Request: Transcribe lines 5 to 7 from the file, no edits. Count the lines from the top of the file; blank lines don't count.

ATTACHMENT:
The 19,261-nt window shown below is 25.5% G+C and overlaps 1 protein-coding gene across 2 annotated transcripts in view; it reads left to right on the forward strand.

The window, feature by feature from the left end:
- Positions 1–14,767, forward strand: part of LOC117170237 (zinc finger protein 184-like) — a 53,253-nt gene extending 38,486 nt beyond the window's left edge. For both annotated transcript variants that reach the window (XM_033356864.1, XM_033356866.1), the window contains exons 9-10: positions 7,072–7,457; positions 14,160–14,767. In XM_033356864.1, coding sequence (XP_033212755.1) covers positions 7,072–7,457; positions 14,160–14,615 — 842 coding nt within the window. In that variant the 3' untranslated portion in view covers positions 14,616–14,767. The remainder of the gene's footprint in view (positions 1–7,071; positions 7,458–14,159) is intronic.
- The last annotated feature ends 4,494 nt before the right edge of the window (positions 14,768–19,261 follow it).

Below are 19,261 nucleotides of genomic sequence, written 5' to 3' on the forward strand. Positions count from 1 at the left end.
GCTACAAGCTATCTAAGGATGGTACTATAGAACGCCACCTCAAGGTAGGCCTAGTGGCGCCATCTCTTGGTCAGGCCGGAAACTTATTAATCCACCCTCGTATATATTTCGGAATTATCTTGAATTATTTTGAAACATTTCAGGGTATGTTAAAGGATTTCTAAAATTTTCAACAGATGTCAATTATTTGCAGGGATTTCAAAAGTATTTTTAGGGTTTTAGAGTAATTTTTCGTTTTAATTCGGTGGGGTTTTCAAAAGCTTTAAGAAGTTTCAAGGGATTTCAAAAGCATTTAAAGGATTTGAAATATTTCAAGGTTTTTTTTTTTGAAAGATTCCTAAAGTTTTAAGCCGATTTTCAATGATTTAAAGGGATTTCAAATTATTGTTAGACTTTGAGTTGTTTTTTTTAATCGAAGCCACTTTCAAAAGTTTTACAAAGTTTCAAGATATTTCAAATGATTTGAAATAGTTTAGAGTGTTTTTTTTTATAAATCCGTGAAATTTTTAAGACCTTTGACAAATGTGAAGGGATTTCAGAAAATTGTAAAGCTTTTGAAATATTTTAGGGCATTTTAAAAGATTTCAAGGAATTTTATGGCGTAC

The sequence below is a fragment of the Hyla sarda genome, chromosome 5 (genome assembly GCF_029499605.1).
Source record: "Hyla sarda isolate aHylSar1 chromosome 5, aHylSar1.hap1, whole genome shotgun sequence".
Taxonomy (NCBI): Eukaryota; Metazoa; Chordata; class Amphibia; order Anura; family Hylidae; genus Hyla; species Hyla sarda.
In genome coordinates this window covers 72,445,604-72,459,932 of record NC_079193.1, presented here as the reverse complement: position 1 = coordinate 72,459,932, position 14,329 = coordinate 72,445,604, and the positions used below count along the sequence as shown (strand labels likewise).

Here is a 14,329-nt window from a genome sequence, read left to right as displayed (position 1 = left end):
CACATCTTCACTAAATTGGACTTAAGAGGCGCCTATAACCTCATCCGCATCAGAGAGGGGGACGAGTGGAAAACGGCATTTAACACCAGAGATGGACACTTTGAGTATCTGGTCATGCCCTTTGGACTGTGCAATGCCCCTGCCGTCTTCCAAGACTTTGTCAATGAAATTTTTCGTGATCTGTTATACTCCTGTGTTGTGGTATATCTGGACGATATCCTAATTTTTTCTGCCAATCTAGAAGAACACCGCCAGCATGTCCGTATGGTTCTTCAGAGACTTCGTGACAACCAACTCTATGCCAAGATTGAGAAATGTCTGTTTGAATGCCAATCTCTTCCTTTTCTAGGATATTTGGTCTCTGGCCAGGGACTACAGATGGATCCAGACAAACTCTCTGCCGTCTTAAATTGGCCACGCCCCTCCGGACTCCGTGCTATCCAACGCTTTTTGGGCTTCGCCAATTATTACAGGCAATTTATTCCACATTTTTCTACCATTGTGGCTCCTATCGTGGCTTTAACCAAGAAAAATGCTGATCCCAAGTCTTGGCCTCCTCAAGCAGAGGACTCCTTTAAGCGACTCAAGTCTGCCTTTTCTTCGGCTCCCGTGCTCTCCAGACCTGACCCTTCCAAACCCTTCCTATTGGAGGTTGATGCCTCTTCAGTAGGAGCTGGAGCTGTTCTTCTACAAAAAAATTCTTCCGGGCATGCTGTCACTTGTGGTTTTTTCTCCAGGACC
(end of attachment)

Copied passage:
Below are 19,261 nucleotides of genomic sequence, written 5' to 3' on the forward strand. Positions count from 1 at the left end.
GCTACAAGCTATCTAAGGATGGTACTATAGAACGCCACCTCAAGGTAGGCCTAGTGGCGCCATCTCTTGGTCAGGCCGGAAACTTATTAATCCACCCTCGTATATATTTCGGAATTATCTTGAATTATTTTGAAACATTTCAGGGTATGTTAAAGGATTTCTAAAATTTTCAACAGATGTCAATTATTTGCAGGGATTTCAAAAGTATTTTTAGGGTTTTAGAGTAATTTTTCGTTTTAATTCGGTGGGGTTTTCAAAAGCTTTAAGAAGTTTCAAGGGATTTCAAAAGCATTTAAAGGATTTGAAATATTTCAAGGTTTTTTTTTTTGAAAGATTCCTAAAGTTTTAAGCCGATTTTCAATGATTTAAAGGGATTTCAAATTATTGTTAGACTTTGAGTTGTTTTTTTTAATCGAAGCCACTTTCAAAAGTTTTACAAAGTTTCAAGATATTTCAAATGATTTGAAATAGTTTAGAGTGTTTTTTTTTATAAATCCGTGAAATTTTTAAGACCTTTGACAAATGTGAAGGGATTTCAGAAAATTGTAAAGCTTTTGAAATATTTTAGGGCATTTTAAAAGATTTCAAGGAATTTTATGGCGTAC

The sequence below is a fragment of the Hyla sarda genome, chromosome 5 (genome assembly GCF_029499605.1).